When I first got started in trading I had an experience with a vendor - ironically it didn't cost me anything but I feel I learned many thousands of dollars worth of education from it! Quite simply a guy I met wanted me to help build his website / run his email for him and in return he would teach me his "system". It took me about 1 month of watching this guy and tracking his results to realize that he wasn't making any money from his trading and wanted to make money from teaching people how to trade....

After being on the inside of that it was easy for me to just automatically discount all other vendors. Maybe I am being too harsh and there are good vendors out there I just automatically have assumed the worst. Part of why I have loved FIO(yes I typed BMT first hah) is that the information in webinars is just sitting there for you to take in at your own pace, AND if you have the time to go through peoples journals and see the result of many common ideas being played out... It is fairly easy to take away what works, doesnt work.


Big Mike View Post
There are hundreds of examples here on FIO where users reply to a specific Vendor Review thread that contains a great deal of negative input about that vendor, and yet they'll ask "so is anyone using this guy recently?" --- seemingly ignoring all the existing evidence.

This occurs with great frequency. People want to believe, and will discount anything that doesn't conform to what they want to hear.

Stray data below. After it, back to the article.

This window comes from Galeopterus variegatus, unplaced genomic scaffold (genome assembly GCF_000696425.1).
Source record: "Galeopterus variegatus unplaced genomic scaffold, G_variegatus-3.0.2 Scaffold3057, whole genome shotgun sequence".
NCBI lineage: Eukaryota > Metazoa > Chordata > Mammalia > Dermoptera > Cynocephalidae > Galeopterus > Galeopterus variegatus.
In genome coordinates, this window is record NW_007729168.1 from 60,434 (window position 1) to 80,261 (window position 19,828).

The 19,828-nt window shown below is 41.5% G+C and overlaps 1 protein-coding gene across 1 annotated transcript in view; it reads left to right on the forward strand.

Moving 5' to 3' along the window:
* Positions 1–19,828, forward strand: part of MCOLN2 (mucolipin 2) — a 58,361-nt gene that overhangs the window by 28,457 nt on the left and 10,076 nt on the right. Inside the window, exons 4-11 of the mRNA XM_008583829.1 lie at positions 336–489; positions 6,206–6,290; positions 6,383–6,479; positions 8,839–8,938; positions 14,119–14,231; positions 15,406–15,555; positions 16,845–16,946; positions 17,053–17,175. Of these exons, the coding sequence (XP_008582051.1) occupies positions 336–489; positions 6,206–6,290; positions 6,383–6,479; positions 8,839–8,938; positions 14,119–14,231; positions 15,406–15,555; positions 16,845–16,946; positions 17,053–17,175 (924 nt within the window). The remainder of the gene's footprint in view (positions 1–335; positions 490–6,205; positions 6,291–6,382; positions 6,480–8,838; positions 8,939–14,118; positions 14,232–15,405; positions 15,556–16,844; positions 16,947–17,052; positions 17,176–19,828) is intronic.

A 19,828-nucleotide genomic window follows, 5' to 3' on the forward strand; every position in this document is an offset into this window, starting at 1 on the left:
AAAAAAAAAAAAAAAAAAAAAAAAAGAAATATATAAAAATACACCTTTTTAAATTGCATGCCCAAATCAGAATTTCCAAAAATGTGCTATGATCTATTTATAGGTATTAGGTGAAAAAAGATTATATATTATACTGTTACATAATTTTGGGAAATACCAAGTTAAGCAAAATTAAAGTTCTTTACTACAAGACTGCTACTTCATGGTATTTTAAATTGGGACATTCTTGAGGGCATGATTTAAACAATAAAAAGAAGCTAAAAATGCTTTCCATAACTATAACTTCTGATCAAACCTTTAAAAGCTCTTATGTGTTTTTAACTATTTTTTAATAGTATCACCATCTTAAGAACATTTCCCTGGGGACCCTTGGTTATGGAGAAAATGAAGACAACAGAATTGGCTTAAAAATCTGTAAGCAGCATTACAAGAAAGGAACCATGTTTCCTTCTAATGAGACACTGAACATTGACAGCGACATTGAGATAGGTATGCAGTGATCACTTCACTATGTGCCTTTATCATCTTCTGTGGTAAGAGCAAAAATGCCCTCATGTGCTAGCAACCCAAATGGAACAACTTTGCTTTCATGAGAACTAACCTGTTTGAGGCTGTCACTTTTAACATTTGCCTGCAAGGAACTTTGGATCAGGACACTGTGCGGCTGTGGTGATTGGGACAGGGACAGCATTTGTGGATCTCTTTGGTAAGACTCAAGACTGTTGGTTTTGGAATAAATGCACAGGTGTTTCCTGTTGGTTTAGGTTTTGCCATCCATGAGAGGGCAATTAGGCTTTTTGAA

Mike

Yeah I see this as well and it seems insane to me.

I probably should take the time to respond more in-depth to @Zentrader2010.

Two points I guess. 1. I think there has been many tons of electronic ink spent on this forum about the psychological effects of trading an over leveraged account. Mortgaging an asset I have already just to have a larger account to work with I do not think would make that psychological pressure any easier.

2. I completely disagree with mortgaging a house / business / whatever the asset may be to provide funds for trading. Being in my late 20's and newly married I think it is important to place myself on a path towards financial success. My wife and I do have a house that we are slowly renovating (I did alot of work on it while we were engaged). For me to reach my financial goals I want to go about it in a number of different paths. Buying a house and not paying rent is one way to put money back in my own pocket.

Taking a 2nd mortgage on the house to finance trading related goals is simply too risky and not a path I am willing to do (My wife actually brought this up just so we could talk about it but neither of us want to do this.)

Saving up $100k for example there are a few other financial goals that would go along with it. We have a small business idea that needs startup capital. Both of us come from families that have done reasonably well flipping houses / gaining rental income etc, I am handy enough to do the work on these types of projects. I guess what I am saying is that I am at a point where I want to put a number of different seeds into the ground and lets see what comes up. Mortgaging an asset to double down on trading isn't something that I am comfortable with.

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  #10 (permalink)
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I'd probably give up trading altogether if it meant I had a loving wife. You really are lucky and that's how you have to see it. You should try to spend as much time with her as possible and ways to make her happy because that's value and a long term investment of itself. Trading is not only something you do financially, but it's a lifestyle of evaluating maximum efficiency in all areas of life. Sometimes that means putting it on the back burner. I have firm confidence that you'll never give up trading completely, because like some people, you're a point where you see the potential and that's not something you can easily forget.